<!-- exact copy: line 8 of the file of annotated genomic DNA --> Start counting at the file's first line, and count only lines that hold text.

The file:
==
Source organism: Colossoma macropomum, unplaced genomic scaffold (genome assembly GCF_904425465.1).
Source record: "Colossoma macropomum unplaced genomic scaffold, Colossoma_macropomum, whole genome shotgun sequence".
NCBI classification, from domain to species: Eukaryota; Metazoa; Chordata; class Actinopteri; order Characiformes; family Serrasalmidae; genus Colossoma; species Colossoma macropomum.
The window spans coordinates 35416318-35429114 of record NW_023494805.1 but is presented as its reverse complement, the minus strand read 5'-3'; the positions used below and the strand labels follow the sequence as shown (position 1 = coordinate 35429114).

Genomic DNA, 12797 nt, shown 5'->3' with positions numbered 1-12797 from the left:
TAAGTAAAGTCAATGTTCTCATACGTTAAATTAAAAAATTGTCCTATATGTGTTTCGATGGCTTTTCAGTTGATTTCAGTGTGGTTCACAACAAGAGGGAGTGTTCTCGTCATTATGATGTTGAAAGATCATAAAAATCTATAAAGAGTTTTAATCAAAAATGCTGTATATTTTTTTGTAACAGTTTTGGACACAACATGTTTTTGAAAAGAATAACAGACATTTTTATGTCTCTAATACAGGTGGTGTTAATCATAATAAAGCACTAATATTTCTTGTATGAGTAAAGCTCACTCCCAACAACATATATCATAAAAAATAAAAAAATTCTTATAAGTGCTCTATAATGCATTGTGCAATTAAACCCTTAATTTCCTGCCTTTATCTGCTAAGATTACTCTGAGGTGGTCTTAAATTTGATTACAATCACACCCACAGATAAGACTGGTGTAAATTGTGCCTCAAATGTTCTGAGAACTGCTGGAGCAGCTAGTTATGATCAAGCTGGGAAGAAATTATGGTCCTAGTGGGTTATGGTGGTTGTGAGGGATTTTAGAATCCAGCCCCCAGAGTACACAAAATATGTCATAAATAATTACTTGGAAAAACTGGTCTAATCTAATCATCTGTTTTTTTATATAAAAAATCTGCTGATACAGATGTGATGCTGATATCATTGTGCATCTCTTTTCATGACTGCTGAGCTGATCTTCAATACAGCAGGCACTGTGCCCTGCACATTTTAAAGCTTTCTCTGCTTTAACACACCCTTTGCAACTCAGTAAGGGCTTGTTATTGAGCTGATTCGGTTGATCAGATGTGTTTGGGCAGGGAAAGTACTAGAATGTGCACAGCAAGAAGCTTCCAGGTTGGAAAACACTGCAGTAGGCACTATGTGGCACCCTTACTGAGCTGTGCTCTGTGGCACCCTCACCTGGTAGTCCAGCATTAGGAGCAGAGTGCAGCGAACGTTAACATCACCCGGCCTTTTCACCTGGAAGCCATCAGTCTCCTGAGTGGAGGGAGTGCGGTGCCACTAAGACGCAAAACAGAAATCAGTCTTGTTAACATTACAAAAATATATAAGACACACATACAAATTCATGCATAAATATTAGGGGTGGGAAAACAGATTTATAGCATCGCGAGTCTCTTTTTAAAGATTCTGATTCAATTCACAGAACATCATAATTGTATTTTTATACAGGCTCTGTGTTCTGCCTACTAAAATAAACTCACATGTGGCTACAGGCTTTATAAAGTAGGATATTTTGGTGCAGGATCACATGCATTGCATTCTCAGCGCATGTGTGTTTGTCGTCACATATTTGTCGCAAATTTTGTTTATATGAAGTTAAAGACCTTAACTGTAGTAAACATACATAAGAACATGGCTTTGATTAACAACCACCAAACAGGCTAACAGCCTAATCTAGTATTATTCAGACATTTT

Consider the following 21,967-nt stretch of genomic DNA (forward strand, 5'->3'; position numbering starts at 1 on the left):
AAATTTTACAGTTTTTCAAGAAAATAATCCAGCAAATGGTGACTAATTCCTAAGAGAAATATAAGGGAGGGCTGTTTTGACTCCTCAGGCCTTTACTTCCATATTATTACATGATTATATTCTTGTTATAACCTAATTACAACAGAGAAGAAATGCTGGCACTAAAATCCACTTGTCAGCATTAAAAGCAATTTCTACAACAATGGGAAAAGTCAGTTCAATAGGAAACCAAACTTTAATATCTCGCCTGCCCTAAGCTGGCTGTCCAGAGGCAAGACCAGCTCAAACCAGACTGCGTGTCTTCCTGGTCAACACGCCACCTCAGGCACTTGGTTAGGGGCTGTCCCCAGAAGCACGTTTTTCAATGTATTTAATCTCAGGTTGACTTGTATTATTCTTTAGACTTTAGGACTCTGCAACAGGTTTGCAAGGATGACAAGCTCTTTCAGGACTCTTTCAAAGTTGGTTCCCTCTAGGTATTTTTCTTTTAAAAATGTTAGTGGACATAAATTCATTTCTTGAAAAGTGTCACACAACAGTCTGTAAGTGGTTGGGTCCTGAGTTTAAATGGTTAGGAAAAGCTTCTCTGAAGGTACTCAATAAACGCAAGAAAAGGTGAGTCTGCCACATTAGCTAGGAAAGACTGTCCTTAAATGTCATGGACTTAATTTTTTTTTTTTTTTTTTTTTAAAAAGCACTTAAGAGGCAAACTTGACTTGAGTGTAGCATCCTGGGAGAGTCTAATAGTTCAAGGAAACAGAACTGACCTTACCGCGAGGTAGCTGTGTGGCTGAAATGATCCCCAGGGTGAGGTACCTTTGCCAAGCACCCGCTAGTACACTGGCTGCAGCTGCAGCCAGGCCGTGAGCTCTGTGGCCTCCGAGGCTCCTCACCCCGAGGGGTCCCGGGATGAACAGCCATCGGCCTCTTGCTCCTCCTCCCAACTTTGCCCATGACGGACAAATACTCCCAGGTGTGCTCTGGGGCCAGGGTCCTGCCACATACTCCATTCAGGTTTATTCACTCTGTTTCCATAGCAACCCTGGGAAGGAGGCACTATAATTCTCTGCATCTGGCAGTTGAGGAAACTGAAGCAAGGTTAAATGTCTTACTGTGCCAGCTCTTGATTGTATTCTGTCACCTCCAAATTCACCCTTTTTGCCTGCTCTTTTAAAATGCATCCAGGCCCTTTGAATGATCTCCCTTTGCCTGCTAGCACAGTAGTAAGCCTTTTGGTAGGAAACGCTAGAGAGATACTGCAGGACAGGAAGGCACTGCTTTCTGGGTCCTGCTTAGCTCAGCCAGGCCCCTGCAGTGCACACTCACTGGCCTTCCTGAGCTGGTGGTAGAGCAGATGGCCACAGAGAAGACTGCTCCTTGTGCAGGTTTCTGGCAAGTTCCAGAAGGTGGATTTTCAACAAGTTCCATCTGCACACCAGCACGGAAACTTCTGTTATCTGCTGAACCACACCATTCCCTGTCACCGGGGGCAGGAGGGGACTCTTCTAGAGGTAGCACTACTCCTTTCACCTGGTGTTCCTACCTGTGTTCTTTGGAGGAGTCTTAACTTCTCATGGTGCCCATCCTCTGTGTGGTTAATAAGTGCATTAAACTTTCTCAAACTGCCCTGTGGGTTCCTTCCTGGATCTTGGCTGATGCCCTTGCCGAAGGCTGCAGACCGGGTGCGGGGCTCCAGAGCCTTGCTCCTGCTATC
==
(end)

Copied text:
AAATTTTACAGTTTTTCAAGAAAATAATCCAGCAAATGGTGACTAATTCCTAAGAGAAATATAAGGGAGGGCTGTTTTGACTCCTCAGGCCTTTACTTCCATATTATTACATGATTATATTCTTGTTATAACCTAATTACAACAGAGAAGAAATGCTGGCACTAAAATCCACTTGTCAGCATTAAAAGCAATTTCTACAACAATGGGAAAAGTCAGTTCAATAGGAAACCAAACTTTAATATCTCGCCTGCCCTAAGCTGGCTGTCCAGAGGCAAGACCAGCTCAAACCAGACTGCGTGTCTTCCTGGTCAACACGCCACCTCAGGCACTTGGTTAGGGGCTGTCCCCAGAAGCACGTTTTTCAATGTATTTAATCTCAGGTTGACTTGTATTATTCTTTAGACTTTAGGACTCTGCAACAGGTTTGCAAGGATGACAAGCTCTTTCAGGACTCTTTCAAAGTTGGTTCCCTCTAGGTATTTTTCTTTTAAAAATGTTAGTGGACATAAATTCATTTCTTGAAAAGTGTCACACAACAGTCTGTAAGTGGTTGGGTCCTGAGTTTAAATGGTTAGGAAAAGCTTCTCTGAAGGTACTCAATAAACGCAAGAAAAGGTGAGTCTGCCACATTAGCTAGGAAAGACTGTCCTTAAATGTCATGGACTTAATTTTTTTTTTTTTTTTTTTTTAAAAAGCACTTAAGAGGCAAACTTGACTTGAGTGTAGCATCCTGGGAGAGTCTAATAGTTCAAGGAAACAGAACTGACCTTACCGCGAGGTAGCTGTGTGGCTGAAATGATCCCCAGGGTGAGGTACCTTTGCCAAGCACCCGCTAGTACACTGGCTGCAGCTGCAGCCAGGCCGTGAGCTCTGTGGCCTCCGAGGCTCCTCACCCCGAGGGGTCCCGGGATGAACAGCCATCGGCCTCTTGCTCCTCCTCCCAACTTTGCCCATGACGGACAAATACTCCCAGGTGTGCTCTGGGGCCAGGGTCCTGCCACATACTCCATTCAGGTTTATTCACTCTGTTTCCATAGCAACCCTGGGAAGGAGGCACTATAATTCTCTGCATCTGGCAGTTGAGGAAACTGAAGCAAGGTTAAATGTCTTACTGTGCCAGCTCTTGATTGTATTCTGTCACCTCCAAATTCACCCTTTTTGCCTGCTCTTTTAAAATGCATCCAGGCCCTTTGAATGATCTCCCTTTGCCTGCTAGCACAGTAGTAAGCCTTTTGGTAGGAAACGCTAGAGAGATACTGCAGGACAGGAAGGCACTGCTTTCTGGGTCCTGCTTAGCTCAGCCAGGCCCCTGCAGTGCACACTCACTGGCCTTCCTGAGCTGGTGGTAGAGCAGATGGCCACAGAGAAGACTGCTCCTTGTGCAGGTTTCTGGCAAGTTCCAGAAGGTGGATTTTCAACAAGTTCCATCTGCACACCAGCACGGAAACTTCTGTTATCTGCTGAACCACACCATTCCCTGTCACCGGGGGCAGGAGGGGACTCTTCTAGAGGTAGCACTACTCCTTTCACCTGGTGTTCCTACCTGTGTTCTTTGGAGGAGTCTTAACTTCTCATGGTGCCCATCCTCTGTGTGGTTAATAAGTGCATTAAACTTTCTCAAACTGCCCTGTGGGTTCCTTCCTGGATCTTGGCTGATGCCCTTGCCGAAGGCTGCAGACCGGGTGCGGGGCTCCAGAGCCTTGCTCCTGCTATC